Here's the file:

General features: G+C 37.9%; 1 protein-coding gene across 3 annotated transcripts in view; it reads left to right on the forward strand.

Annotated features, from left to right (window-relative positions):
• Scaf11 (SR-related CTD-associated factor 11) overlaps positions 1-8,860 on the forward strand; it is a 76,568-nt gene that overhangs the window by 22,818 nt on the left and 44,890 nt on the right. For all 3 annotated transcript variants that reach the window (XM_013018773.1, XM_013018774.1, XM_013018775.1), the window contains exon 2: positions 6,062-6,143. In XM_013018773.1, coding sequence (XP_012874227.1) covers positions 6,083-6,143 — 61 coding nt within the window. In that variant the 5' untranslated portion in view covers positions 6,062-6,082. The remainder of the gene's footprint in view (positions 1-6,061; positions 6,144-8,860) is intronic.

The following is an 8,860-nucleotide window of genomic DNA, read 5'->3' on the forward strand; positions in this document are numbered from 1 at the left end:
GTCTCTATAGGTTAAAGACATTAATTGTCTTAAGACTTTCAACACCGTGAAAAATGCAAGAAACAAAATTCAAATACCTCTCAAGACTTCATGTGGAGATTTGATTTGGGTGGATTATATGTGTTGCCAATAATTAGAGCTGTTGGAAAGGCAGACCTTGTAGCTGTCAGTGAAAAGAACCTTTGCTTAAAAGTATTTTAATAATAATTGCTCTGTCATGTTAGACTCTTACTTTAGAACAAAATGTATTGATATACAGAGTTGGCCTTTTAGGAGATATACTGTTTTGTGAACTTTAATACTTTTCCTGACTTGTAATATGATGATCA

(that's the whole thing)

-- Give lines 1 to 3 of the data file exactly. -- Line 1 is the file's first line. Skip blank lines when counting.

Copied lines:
General features: G+C 37.9%; 1 protein-coding gene across 3 annotated transcripts in view; it reads left to right on the forward strand.

Annotated features, from left to right (window-relative positions):
• Scaf11 (SR-related CTD-associated factor 11) overlaps positions 1-8,860 on the forward strand; it is a 76,568-nt gene that overhangs the window by 22,818 nt on the left and 44,890 nt on the right. For all 3 annotated transcript variants that reach the window (XM_013018773.1, XM_013018774.1, XM_013018775.1), the window contains exon 2: positions 6,062-6,143. In XM_013018773.1, coding sequence (XP_012874227.1) covers positions 6,083-6,143 — 61 coding nt within the window. In that variant the 5' untranslated portion in view covers positions 6,062-6,082. The remainder of the gene's footprint in view (positions 1-6,061; positions 6,144-8,860) is intronic.